Don't Let Conflict Hit The Family Firm
30th March 2015 Howard Hackney
Manage the family and business boundaries to prevent disputes escalating
Family firms are built upon relationships and clearly when you work with your nearest and dearest there is a tendency not to draw the line between business and family life. Managing boundaries in the board room is clearly essential if you want to reduce the risk of disputes that could escalate out of control so that you are not one of the 70% of family firms who fail to survive to the second generation.
As Howard Hackney, leading family business consultant in the UK explains, “Conflict is an essential part of everyday life and helps deal with the issues at hand. In fact, in many circumstances different perspectives coming to the fore enable a debate to be had which in family firms, may not otherwise have happened. The challenge for family firms is not to get personal and to manage the discussion process so it does not escalate out of control.”
Families in business together potentially have a greater chance of a dispute arising because as the saying goes, ‘you can choose your friends but you cannot choose your family.’ There is often a natural tension between family and business issues too. Just because you are part of the same family does not mean that you think the same way, and inevitably, historical issues come to the fore at times of discontent and emotional issues such as nepotism, favouring one child over another, and the need to make choices come to the fore.
For family firms, one of the most contentious times, according to Howard, is transition. As Howard explains, “whether it is selecting a successor from the next generation, taking the decision to sell the business, or determining who to leave the shares to, the business is likely to be a valuable asset and human nature is such that everyone wants their fair share.”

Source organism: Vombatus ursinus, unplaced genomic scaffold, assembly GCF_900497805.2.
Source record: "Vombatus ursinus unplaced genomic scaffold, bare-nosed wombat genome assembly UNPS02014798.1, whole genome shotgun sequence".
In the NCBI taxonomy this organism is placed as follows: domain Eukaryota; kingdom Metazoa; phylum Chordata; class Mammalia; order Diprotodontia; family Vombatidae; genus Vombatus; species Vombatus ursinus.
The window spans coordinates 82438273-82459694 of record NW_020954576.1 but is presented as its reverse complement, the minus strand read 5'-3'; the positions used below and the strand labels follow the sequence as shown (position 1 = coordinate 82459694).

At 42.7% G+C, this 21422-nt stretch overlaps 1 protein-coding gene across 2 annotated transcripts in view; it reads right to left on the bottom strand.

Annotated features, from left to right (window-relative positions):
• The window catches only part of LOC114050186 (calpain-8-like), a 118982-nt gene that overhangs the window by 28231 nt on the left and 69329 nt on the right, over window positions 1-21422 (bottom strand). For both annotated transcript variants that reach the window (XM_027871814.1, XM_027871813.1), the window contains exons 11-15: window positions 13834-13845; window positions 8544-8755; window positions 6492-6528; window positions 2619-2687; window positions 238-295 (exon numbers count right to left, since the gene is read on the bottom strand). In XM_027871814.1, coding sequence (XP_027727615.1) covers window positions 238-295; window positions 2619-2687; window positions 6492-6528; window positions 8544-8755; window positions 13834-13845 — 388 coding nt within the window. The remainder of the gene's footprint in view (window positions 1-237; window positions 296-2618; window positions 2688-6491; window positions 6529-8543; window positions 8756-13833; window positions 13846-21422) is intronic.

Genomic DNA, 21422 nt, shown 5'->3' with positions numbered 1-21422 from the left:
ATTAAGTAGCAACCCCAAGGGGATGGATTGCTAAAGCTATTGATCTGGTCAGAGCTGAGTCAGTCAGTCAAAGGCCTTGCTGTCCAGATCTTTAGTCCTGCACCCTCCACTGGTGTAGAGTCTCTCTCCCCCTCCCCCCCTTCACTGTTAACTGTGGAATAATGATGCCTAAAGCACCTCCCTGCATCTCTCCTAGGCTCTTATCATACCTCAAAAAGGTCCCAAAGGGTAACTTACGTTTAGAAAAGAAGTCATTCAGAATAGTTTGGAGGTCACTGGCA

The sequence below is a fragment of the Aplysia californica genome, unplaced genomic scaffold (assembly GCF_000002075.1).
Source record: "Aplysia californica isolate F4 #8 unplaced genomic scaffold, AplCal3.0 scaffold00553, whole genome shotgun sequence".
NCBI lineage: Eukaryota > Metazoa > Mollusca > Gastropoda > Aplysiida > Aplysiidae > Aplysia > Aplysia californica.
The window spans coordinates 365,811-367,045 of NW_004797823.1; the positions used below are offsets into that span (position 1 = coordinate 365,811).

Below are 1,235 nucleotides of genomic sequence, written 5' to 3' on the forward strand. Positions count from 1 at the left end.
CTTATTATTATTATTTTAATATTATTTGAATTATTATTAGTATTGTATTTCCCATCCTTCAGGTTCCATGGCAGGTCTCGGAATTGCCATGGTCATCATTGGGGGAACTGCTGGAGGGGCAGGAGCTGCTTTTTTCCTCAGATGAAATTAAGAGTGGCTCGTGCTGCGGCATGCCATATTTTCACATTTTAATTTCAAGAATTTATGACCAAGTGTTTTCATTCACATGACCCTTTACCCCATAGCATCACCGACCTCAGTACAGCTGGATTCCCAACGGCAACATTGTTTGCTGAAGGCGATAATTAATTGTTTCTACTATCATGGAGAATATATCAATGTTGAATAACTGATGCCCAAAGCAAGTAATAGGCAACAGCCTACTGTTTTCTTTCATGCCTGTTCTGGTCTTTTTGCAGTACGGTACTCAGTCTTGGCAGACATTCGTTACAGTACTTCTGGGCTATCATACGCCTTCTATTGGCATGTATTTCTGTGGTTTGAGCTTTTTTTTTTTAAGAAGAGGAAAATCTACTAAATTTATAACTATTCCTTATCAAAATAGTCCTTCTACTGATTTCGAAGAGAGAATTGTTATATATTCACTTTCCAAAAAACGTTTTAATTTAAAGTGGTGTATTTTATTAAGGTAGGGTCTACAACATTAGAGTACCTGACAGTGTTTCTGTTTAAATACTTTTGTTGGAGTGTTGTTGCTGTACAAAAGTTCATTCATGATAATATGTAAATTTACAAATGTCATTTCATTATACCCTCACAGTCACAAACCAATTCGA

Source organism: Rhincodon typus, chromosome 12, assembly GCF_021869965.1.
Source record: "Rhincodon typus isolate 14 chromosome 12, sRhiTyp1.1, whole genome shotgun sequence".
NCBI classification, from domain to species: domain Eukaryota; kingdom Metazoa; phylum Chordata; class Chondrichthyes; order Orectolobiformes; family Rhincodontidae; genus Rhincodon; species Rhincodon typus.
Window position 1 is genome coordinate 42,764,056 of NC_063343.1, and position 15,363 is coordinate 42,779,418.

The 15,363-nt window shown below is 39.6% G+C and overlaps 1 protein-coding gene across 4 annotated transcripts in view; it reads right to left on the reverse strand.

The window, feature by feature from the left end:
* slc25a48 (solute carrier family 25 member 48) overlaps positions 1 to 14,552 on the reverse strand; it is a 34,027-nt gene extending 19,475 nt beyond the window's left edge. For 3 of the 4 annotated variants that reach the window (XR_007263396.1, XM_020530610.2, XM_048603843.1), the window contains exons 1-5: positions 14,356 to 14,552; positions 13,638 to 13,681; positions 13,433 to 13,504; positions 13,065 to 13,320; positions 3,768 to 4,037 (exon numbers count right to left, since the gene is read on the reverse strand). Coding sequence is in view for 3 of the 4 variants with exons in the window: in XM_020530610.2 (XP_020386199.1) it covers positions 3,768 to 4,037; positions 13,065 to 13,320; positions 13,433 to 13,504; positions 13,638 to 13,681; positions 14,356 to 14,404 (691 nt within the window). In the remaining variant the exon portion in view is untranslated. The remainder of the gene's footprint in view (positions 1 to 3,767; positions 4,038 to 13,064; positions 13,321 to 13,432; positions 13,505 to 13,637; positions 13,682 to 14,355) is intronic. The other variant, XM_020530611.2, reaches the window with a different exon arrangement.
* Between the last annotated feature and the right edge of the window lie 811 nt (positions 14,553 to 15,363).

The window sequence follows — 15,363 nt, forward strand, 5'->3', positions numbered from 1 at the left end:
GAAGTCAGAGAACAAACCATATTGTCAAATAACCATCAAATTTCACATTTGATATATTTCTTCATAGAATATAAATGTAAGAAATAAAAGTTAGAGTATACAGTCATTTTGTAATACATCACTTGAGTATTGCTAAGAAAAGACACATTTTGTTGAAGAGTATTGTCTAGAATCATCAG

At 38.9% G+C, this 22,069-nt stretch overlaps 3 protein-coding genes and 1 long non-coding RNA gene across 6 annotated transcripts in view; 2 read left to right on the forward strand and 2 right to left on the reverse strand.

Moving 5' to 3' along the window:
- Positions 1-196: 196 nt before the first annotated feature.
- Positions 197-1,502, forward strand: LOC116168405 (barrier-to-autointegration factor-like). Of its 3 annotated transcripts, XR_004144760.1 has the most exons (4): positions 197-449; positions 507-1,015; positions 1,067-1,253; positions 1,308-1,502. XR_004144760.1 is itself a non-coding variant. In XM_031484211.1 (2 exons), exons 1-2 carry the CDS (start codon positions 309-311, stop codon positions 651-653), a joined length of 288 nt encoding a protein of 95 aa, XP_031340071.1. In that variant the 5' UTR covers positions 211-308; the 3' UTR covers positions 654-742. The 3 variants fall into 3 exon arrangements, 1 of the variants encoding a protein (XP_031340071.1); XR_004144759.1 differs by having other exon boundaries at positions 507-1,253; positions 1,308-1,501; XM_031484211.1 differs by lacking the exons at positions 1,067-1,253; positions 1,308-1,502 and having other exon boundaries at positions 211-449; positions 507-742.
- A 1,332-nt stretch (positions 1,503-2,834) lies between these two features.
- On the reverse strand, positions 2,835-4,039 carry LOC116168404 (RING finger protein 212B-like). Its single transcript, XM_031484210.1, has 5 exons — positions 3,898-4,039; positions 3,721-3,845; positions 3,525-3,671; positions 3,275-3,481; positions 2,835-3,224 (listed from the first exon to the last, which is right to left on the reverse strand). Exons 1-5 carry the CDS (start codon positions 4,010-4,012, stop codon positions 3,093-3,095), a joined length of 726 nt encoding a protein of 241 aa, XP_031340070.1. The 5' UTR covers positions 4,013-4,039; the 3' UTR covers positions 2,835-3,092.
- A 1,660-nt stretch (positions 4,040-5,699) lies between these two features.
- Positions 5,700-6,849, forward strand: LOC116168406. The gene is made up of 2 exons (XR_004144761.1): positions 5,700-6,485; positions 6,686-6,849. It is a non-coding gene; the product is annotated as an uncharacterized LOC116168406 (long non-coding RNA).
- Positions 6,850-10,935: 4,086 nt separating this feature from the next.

“Determining what is fair and equal amongst siblings for example is never easy for a parent, a matter that is exacerbated when there is more than one sibling and at least one, but not all of them, work in the family firm. Inevitably, issues can arise around distribution of the shares in the business and cause some discontent amongst the family too.”
“I would tend to propose that shares are distributed to those involved in the management and day-to-day operation of the business rather than those that are not.”
Remuneration planning and an appropriate dividend policy that is documented and communicated can also help to alleviate concerns around finances too, which can also become a bone of contention. Escalating issues and disagreements are never going to be in the best interests of the family or the business and plans need to be in place to reduce the risks.
There are some key steps that can help reduce the risks of a family feud developing, including:
- Develop an effective family code of conduct, outlining acceptable behaviours, roles and responsibilities
- Make sure that confidential conversations remain as such and do not get discussed at ‘family’ get togethers to build trust
- Behave appropriately with other family members, inside and outside of the family firm
- Communicate with all family members, including in-laws and siblings who may not be in the family business and consider introducing family meetings too
- Work on developing appropriate procedures for dealing with issues as they arise to prevent them escalating out of control
- Plan time to discuss family problems when they occur
- Avoid playing communication games and ensure that there is an environment of openness, trust and honesty
- Use trusted advisers to help explore options and mitigate risks
- Document findings and policy decisions and communicate as appropriate
- Make sure there is a shareholders agreement and a family constitution and potentially contentious issues are addressed such as valuation of shares, rights of employment, share ownership, remuneration policies etc
Although there is an inevitability about conflict in any business, it is the degree to which the conflict takes place that is the challenge for family businesses.
Debating key issues such as remuneration and dividends and employing key staff take place in board rooms the world over, and it is preventing the personal circumstances in the family firm from taking over and creating something over and above the decision being discussed that is important.
“By being fair and open with clear policies in place to address the issues that lead to conflicts arising, families in business can help to mitigate the risks to them,” concludes Howard.